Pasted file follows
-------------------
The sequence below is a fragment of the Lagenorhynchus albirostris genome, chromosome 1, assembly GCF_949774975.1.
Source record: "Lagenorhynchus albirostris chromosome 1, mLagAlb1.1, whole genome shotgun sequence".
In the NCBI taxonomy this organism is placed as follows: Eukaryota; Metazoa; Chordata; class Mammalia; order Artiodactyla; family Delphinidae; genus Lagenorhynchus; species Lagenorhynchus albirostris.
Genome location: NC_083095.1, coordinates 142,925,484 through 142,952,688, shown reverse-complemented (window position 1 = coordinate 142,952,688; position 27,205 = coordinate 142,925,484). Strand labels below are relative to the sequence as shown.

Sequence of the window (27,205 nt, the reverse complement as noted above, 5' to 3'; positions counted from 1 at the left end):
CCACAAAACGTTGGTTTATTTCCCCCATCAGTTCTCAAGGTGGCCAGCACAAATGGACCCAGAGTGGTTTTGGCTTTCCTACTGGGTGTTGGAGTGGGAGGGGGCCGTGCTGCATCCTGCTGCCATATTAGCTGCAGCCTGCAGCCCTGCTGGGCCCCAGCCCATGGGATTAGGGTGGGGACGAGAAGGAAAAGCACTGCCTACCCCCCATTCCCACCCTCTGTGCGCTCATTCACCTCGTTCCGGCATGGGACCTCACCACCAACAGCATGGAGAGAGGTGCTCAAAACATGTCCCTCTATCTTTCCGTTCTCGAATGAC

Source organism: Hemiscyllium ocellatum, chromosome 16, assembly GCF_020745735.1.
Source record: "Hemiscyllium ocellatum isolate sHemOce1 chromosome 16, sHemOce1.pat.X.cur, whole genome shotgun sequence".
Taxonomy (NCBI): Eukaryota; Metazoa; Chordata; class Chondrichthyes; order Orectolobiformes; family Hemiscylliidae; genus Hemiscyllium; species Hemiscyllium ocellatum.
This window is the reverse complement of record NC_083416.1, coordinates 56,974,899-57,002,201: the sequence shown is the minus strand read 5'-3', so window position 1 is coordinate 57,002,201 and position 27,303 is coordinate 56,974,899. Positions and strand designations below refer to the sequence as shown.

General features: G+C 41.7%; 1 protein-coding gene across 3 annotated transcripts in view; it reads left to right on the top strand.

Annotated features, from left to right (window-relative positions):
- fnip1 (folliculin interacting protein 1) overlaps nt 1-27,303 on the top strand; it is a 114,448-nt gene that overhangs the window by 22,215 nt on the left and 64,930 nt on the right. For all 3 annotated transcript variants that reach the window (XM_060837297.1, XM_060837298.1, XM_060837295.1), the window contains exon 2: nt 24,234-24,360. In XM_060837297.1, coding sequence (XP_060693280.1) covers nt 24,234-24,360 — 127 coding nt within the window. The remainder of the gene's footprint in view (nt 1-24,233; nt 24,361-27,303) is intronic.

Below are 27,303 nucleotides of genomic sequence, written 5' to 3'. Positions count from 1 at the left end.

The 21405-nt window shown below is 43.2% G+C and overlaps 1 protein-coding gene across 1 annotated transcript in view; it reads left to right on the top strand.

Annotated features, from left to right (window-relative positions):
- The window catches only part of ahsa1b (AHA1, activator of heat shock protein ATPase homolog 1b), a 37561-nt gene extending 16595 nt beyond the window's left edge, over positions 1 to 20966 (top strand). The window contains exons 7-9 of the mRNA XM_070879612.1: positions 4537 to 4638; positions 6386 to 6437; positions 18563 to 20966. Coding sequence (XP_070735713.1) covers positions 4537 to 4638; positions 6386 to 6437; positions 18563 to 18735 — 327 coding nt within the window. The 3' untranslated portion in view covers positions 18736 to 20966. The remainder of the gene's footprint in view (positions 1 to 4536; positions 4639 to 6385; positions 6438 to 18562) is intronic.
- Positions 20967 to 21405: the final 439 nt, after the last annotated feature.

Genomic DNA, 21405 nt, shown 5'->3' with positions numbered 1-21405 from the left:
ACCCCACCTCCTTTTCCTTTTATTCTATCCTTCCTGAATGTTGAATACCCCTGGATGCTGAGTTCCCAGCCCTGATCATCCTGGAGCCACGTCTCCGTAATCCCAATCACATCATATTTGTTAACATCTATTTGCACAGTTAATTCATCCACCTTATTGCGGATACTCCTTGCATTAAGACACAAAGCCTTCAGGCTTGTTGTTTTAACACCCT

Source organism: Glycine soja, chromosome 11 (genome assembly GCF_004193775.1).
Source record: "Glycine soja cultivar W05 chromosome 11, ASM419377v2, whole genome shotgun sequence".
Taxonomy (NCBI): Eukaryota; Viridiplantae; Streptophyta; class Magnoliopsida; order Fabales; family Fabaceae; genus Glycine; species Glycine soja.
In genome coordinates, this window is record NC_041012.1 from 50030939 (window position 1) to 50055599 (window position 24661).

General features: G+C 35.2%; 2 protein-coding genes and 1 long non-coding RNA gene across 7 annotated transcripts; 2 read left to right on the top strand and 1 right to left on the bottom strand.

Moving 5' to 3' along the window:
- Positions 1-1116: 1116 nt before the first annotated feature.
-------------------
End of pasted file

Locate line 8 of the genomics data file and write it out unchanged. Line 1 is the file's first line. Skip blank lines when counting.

Source record: "Hemiscyllium ocellatum isolate sHemOce1 chromosome 16, sHemOce1.pat.X.cur, whole genome shotgun sequence".